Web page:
Ohio History Journal

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422 Ohio Arch

422       Ohio Arch. and Hist. Society Publications.


the entrance of the Campus and facing the High street thorough-

fare. The legislature passed those two bills and the hopes of

these officers who have labored for twenty years now see the con-

summation of our labors.

And now I have the pleasure of introducing our honored

and devoted President, Professor G. Frederick Wright.



Ohio has been behind many of her sister states in appreciat-

ing her archaeological and historical treasures. Confessedly, she

is pre-eminent over all in the wealth of her prehistoric remains,

while her history records a greater variety of thrilling episodes

than that of almost any other commonwealth. Early in the last

century her mounds and earthworks were sporadically explored by

Squier and Davis to obtain relics of her prehistoric peoples. The

results of this exploration by these two eminent citizens of the

State are embodied in the noble volume which constitutes the

first monograph published by the Smithsonian Institution at

Washington. But it remained for an appreciative archaeologist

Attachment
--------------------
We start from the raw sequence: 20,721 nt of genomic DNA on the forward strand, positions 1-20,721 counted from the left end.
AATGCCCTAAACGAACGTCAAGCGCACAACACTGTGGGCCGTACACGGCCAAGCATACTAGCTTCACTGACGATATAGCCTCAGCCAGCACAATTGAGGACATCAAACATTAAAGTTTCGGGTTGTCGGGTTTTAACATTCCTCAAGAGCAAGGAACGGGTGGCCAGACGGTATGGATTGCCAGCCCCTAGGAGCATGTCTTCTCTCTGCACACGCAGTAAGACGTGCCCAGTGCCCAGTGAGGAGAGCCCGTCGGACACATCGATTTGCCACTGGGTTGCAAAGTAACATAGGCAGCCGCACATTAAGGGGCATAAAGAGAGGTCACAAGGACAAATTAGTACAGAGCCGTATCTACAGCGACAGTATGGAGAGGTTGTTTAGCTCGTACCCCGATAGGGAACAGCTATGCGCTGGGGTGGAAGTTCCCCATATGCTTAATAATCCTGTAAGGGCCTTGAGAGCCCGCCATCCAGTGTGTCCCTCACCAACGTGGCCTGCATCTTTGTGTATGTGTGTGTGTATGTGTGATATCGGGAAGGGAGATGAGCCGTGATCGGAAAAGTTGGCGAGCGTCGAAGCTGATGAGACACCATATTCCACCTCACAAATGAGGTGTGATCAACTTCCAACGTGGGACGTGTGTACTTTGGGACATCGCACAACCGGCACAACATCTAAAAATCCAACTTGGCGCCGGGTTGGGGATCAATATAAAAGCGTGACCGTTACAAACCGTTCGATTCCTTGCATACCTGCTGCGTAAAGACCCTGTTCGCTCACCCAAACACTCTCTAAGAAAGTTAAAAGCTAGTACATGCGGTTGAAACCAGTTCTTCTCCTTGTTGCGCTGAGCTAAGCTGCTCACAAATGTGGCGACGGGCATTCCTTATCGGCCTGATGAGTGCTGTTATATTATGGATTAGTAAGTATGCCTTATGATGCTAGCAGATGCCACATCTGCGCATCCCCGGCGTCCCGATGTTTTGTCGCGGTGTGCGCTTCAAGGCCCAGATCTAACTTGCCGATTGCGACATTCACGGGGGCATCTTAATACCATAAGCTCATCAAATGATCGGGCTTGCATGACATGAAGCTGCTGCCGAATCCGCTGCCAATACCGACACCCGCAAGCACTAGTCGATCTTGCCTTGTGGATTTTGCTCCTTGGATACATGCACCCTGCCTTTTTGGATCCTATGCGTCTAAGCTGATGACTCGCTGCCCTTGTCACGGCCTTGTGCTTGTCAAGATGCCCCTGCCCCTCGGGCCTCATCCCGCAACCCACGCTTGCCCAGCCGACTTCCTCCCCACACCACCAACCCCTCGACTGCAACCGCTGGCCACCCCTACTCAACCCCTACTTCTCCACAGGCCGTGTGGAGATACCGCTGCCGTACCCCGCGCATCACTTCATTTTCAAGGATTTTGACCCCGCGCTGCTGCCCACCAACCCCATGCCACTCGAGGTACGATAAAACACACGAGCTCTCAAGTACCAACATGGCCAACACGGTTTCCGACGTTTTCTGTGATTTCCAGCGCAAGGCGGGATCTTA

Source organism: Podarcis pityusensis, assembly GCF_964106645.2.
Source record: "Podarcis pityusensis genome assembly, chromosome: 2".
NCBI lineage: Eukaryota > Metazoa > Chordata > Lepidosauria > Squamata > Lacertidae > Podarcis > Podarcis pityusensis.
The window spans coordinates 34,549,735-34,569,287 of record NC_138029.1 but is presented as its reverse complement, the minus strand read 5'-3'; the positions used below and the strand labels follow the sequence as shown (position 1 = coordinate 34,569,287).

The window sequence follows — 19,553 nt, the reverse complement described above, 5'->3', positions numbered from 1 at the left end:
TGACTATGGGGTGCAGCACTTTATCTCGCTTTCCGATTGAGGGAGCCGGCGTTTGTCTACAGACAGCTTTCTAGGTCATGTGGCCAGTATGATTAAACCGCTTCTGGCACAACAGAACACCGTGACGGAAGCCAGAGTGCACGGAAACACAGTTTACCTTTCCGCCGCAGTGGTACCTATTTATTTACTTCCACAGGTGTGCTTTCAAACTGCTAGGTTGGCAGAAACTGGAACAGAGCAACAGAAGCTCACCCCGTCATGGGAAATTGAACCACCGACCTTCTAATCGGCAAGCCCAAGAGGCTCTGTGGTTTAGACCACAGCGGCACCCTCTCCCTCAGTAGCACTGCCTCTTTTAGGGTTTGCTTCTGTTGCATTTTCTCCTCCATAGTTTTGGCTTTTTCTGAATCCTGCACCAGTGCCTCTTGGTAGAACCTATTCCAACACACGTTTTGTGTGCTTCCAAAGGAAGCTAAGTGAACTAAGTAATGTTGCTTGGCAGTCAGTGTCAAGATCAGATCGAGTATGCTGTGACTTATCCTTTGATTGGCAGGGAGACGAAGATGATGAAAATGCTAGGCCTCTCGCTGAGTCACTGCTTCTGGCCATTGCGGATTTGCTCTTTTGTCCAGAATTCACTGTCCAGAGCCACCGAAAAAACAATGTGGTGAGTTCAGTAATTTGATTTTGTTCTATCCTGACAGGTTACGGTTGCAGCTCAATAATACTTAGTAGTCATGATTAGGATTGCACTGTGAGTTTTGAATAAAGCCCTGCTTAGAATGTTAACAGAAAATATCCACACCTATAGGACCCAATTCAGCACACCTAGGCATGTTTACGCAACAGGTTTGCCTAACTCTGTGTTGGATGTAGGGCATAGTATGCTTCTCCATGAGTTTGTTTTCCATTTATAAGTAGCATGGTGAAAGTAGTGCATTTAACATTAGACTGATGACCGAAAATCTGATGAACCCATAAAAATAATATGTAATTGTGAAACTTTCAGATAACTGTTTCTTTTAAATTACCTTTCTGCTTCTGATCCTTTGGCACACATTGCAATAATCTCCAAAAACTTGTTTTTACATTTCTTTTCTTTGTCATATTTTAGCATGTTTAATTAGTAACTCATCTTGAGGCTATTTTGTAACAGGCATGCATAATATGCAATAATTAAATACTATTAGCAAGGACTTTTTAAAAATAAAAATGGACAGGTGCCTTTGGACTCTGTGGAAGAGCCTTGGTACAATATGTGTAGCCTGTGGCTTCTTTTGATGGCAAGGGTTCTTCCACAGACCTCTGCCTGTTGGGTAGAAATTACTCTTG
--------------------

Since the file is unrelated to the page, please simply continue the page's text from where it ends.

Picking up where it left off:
of the old world to set a just estimate upon the relics collected at

that time. Mr. Blackmore of Salisbury, England, gave practical

demonstration of this appreciation by purchasing the entire col-

lection and erecting for it a special building in his native town,

whither all American students have to make a pilgrimage if they

would study the first fruits of archaeological exploration in Ohio.

At a later date the authorities of the Peabody Museum in

Cambridge, Massachusetts, of the National Museum, at Wash-

ington, and of the Field Museum at Chicago, awoke to the im-

portance of our buried treasures and spent large sums in ex-

cavating for them. The remarkable discoveries made by these

outside parties are duly displayed in the aforesaid museums, and

serve greatly to enhance their attractiveness.

But, fortunately, these outside explorers did not find all of

our treasures. Under the liberal patronage of the state legis-

lature our accomplished Curator, Professor W. C. Mills, has been

so successful in gleaning the field that even now our collection of

implements and ornaments from the mounds and earthworks of

the State exceeds in interest and value that of any of the other